The coastal valleys of central California produce more than 60,000 ha of lettuce annually, accounting for more than half of the nation's supply. Significant changes have occurred in the industry over the past decade; newer cultivars, increased planting density, and the widespread use of drip irrigation are among the factors that have increased average yields and led to modified fertilization practices. Considerable research on N and P fertilization of lettuce in this region has been conducted in recent years (Breschini and Hartz, 2002; Hartz et al., 2000; Johnstone et al., 2005). This research called into question the validity of the plant tissue nutrient sufficiency ranges currently used by the industry (Lorenz and Tyler, 1983: Ludwick, 2002).
Foliar nutrient sufficiency guidelines have often been developed from limited numbers of fertilization trials in which typically only one or two nutrients have been manipulated. That approach may not adequately reflect the influences of the wide range in soil characteristics and environmental conditions that characterize a regional industry. Furthermore, the interaction among the various macro- and micronutrients is not easily captured by traditional fertilizer trials.
An alternative approach to the development of foliar nutrient sufficiency guidelines is the Diagnosis and Recommendation Integrated System (DRIS; Beaufils, 1973). In the DRIS approach, differences in nutrient concentrations and nutrient ratios between high- and low-yielding populations are used to estimate the degree to which various nutrients may limit yield either by deficiency or excess (Walworth and Sumner, 1987). DRIS evaluation criteria have been developed for a range of agronomic and horticultural crops (Angeles et al., 1990; Beverly et al., 1984; Elwali et al., 1985; Parent and Granger, 1989; Walworth et al., 1986), including lettuce (Sanchez et al., 1991). DRIS was originally conceived as a diagnostic tool with which tissue nutrient concentrations in a field of interest could be compared with a set of established standards, or “norms”, through the calculation of nutrient indices; these indices would rank the relative degree of deficiency or excess for each nutrient. However, the complexity of this system has limited its practical application within the commercial horticultural industry.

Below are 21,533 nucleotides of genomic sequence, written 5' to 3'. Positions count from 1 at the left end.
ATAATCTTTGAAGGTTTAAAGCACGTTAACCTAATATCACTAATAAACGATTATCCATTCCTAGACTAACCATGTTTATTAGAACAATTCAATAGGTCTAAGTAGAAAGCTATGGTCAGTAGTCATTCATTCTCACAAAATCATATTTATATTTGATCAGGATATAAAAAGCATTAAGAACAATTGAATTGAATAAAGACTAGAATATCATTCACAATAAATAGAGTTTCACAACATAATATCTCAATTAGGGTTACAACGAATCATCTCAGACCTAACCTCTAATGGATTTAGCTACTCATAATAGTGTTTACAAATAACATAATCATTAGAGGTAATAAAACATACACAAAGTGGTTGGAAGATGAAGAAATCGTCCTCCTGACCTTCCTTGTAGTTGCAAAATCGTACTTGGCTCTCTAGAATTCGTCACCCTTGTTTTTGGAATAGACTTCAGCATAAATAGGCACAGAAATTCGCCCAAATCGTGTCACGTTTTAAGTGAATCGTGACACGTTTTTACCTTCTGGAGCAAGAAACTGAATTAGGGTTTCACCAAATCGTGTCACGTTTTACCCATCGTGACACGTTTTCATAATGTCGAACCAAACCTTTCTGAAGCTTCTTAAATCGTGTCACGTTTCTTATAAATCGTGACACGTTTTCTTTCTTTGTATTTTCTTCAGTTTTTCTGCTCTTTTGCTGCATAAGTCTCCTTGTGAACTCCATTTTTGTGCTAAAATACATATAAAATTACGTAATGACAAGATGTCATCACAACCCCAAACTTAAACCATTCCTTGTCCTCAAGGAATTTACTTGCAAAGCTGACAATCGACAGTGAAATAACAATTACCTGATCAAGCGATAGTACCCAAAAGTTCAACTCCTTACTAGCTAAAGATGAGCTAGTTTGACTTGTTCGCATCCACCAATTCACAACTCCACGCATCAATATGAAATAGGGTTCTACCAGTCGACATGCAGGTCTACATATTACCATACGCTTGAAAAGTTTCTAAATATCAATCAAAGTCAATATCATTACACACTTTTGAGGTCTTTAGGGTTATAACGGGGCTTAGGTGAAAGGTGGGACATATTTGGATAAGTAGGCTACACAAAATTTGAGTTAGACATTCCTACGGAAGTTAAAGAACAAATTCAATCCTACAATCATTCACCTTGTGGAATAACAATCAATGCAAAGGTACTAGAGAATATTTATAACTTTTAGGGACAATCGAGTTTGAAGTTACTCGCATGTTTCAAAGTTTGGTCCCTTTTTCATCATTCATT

The DRIS framework for comparing the nutrient concentration differences between high- and low-yielding populations can also be used to establish optimum leaf nutrient ranges (Needham et al., 1990). Hartz et al. (1998) used DRIS analysis to calculate leaf nutrient norms for processing tomato (Lycopersicon esculentum Mill.) and used those norms and the variance in nutrient concentrations among high-yield fields to establish leaf nutrient optimum ranges. The objective of the current study was to apply DRIS analysis to data collected in a survey of commercial lettuce fields to establish whole leaf macro- and micronutrient optimum ranges of broad applicability to the California lettuce industry.
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